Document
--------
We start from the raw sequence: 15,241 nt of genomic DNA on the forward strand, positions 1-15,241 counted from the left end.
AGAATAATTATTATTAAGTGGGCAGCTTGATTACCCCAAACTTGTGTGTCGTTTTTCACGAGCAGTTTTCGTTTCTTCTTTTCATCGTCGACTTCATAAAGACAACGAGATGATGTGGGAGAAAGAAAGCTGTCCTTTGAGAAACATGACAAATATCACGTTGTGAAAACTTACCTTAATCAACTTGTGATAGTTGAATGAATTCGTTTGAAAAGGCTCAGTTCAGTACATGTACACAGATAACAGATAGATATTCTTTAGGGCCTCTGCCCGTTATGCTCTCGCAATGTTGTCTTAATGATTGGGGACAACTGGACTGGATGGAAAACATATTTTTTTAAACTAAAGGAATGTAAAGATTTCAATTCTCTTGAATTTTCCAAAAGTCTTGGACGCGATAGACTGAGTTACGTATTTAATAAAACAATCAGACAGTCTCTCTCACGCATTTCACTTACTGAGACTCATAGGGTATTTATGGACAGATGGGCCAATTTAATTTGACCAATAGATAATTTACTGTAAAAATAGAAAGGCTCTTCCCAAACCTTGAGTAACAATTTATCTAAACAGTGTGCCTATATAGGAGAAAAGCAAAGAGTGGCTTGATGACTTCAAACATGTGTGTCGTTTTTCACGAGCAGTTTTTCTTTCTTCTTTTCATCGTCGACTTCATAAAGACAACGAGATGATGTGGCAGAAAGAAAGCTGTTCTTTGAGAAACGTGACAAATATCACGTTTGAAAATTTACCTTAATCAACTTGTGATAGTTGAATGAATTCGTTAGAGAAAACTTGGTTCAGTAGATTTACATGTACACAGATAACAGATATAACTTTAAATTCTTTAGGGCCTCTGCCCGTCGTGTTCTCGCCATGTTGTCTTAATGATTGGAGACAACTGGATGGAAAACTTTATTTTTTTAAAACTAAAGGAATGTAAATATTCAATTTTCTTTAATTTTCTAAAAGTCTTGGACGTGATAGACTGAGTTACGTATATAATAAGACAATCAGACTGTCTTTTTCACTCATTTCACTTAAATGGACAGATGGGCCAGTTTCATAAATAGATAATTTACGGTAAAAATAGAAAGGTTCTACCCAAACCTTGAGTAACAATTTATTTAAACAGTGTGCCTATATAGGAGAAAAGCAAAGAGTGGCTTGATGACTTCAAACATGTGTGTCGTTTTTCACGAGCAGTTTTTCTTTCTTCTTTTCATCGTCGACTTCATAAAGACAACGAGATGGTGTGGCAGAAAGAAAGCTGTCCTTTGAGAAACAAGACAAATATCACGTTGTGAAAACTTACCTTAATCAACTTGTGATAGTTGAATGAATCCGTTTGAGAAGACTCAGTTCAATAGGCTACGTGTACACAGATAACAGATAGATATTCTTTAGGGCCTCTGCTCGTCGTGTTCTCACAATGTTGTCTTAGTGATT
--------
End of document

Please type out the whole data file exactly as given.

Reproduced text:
We start from the raw sequence: 15,241 nt of genomic DNA on the forward strand, positions 1-15,241 counted from the left end.
AGAATAATTATTATTAAGTGGGCAGCTTGATTACCCCAAACTTGTGTGTCGTTTTTCACGAGCAGTTTTCGTTTCTTCTTTTCATCGTCGACTTCATAAAGACAACGAGATGATGTGGGAGAAAGAAAGCTGTCCTTTGAGAAACATGACAAATATCACGTTGTGAAAACTTACCTTAATCAACTTGTGATAGTTGAATGAATTCGTTTGAAAAGGCTCAGTTCAGTACATGTACACAGATAACAGATAGATATTCTTTAGGGCCTCTGCCCGTTATGCTCTCGCAATGTTGTCTTAATGATTGGGGACAACTGGACTGGATGGAAAACATATTTTTTTAAACTAAAGGAATGTAAAGATTTCAATTCTCTTGAATTTTCCAAAAGTCTTGGACGCGATAGACTGAGTTACGTATTTAATAAAACAATCAGACAGTCTCTCTCACGCATTTCACTTACTGAGACTCATAGGGTATTTATGGACAGATGGGCCAATTTAATTTGACCAATAGATAATTTACTGTAAAAATAGAAAGGCTCTTCCCAAACCTTGAGTAACAATTTATCTAAACAGTGTGCCTATATAGGAGAAAAGCAAAGAGTGGCTTGATGACTTCAAACATGTGTGTCGTTTTTCACGAGCAGTTTTTCTTTCTTCTTTTCATCGTCGACTTCATAAAGACAACGAGATGATGTGGCAGAAAGAAAGCTGTTCTTTGAGAAACGTGACAAATATCACGTTTGAAAATTTACCTTAATCAACTTGTGATAGTTGAATGAATTCGTTAGAGAAAACTTGGTTCAGTAGATTTACATGTACACAGATAACAGATATAACTTTAAATTCTTTAGGGCCTCTGCCCGTCGTGTTCTCGCCATGTTGTCTTAATGATTGGAGACAACTGGATGGAAAACTTTATTTTTTTAAAACTAAAGGAATGTAAATATTCAATTTTCTTTAATTTTCTAAAAGTCTTGGACGTGATAGACTGAGTTACGTATATAATAAGACAATCAGACTGTCTTTTTCACTCATTTCACTTAAATGGACAGATGGGCCAGTTTCATAAATAGATAATTTACGGTAAAAATAGAAAGGTTCTACCCAAACCTTGAGTAACAATTTATTTAAACAGTGTGCCTATATAGGAGAAAAGCAAAGAGTGGCTTGATGACTTCAAACATGTGTGTCGTTTTTCACGAGCAGTTTTTCTTTCTTCTTTTCATCGTCGACTTCATAAAGACAACGAGATGGTGTGGCAGAAAGAAAGCTGTCCTTTGAGAAACAAGACAAATATCACGTTGTGAAAACTTACCTTAATCAACTTGTGATAGTTGAATGAATCCGTTTGAGAAGACTCAGTTCAATAGGCTACGTGTACACAGATAACAGATAGATATTCTTTAGGGCCTCTGCTCGTCGTGTTCTCACAATGTTGTCTTAGTGATT